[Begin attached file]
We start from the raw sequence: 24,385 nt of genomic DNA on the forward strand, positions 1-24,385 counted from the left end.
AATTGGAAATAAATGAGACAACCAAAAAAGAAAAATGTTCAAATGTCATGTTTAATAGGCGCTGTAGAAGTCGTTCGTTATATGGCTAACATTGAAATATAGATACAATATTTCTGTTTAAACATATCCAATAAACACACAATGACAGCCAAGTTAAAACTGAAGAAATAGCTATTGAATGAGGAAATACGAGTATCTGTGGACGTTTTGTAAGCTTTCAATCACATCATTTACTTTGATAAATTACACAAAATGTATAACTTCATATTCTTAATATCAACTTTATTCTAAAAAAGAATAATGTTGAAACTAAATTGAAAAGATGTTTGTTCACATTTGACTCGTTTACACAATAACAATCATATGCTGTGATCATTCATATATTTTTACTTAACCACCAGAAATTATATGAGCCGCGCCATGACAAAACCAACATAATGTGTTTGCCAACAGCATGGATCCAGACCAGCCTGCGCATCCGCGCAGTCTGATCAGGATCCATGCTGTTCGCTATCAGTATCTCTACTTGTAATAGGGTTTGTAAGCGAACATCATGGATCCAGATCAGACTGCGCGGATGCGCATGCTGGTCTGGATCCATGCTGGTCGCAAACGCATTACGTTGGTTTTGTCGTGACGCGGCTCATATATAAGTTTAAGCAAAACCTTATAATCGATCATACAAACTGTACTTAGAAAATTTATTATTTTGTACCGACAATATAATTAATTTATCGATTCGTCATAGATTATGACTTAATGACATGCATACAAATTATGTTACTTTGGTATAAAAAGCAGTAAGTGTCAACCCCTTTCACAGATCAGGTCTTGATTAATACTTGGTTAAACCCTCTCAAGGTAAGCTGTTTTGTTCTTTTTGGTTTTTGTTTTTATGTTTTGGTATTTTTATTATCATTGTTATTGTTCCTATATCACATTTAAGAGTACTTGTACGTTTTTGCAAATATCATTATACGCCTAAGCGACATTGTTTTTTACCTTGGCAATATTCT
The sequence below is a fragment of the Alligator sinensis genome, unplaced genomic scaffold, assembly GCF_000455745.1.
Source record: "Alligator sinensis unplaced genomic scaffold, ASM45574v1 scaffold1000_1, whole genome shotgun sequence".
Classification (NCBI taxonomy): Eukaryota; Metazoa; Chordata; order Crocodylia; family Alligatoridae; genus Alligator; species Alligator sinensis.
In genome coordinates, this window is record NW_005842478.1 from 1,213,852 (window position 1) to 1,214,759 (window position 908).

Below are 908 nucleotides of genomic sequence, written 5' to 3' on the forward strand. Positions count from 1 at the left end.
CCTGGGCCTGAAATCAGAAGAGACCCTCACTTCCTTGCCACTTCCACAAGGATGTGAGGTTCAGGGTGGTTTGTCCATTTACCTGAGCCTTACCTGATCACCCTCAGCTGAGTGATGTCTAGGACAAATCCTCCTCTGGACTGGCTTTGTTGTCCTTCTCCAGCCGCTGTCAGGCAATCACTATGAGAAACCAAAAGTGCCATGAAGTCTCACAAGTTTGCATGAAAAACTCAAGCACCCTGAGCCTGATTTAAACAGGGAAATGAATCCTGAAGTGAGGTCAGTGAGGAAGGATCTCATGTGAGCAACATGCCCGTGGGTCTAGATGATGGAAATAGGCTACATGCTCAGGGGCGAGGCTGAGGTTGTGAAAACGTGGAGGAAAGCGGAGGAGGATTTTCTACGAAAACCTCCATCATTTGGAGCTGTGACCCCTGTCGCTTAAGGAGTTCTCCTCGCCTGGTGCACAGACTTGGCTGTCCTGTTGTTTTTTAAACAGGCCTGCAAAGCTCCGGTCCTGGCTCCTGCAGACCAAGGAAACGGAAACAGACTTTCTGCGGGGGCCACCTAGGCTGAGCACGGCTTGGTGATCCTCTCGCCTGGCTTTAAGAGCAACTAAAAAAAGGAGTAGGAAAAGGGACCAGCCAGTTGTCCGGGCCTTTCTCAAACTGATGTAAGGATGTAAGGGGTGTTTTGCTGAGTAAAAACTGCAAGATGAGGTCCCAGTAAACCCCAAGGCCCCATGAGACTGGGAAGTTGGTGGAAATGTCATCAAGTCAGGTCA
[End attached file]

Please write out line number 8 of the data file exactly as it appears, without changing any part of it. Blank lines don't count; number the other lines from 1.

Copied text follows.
CCTGGGCCTGAAATCAGAAGAGACCCTCACTTCCTTGCCACTTCCACAAGGATGTGAGGTTCAGGGTGGTTTGTCCATTTACCTGAGCCTTACCTGATCACCCTCAGCTGAGTGATGTCTAGGACAAATCCTCCTCTGGACTGGCTTTGTTGTCCTTCTCCAGCCGCTGTCAGGCAATCACTATGAGAAACCAAAAGTGCCATGAAGTCTCACAAGTTTGCATGAAAAACTCAAGCACCCTGAGCCTGATTTAAACAGGGAAATGAATCCTGAAGTGAGGTCAGTGAGGAAGGATCTCATGTGAGCAACATGCCCGTGGGTCTAGATGATGGAAATAGGCTACATGCTCAGGGGCGAGGCTGAGGTTGTGAAAACGTGGAGGAAAGCGGAGGAGGATTTTCTACGAAAACCTCCATCATTTGGAGCTGTGACCCCTGTCGCTTAAGGAGTTCTCCTCGCCTGGTGCACAGACTTGGCTGTCCTGTTGTTTTTTAAACAGGCCTGCAAAGCTCCGGTCCTGGCTCCTGCAGACCAAGGAAACGGAAACAGACTTTCTGCGGGGGCCACCTAGGCTGAGCACGGCTTGGTGATCCTCTCGCCTGGCTTTAAGAGCAACTAAAAAAAGGAGTAGGAAAAGGGACCAGCCAGTTGTCCGGGCCTTTCTCAAACTGATGTAAGGATGTAAGGGGTGTTTTGCTGAGTAAAAACTGCAAGATGAGGTCCCAGTAAACCCCAAGGCCCCATGAGACTGGGAAGTTGGTGGAAATGTCATCAAGTCAGGTCA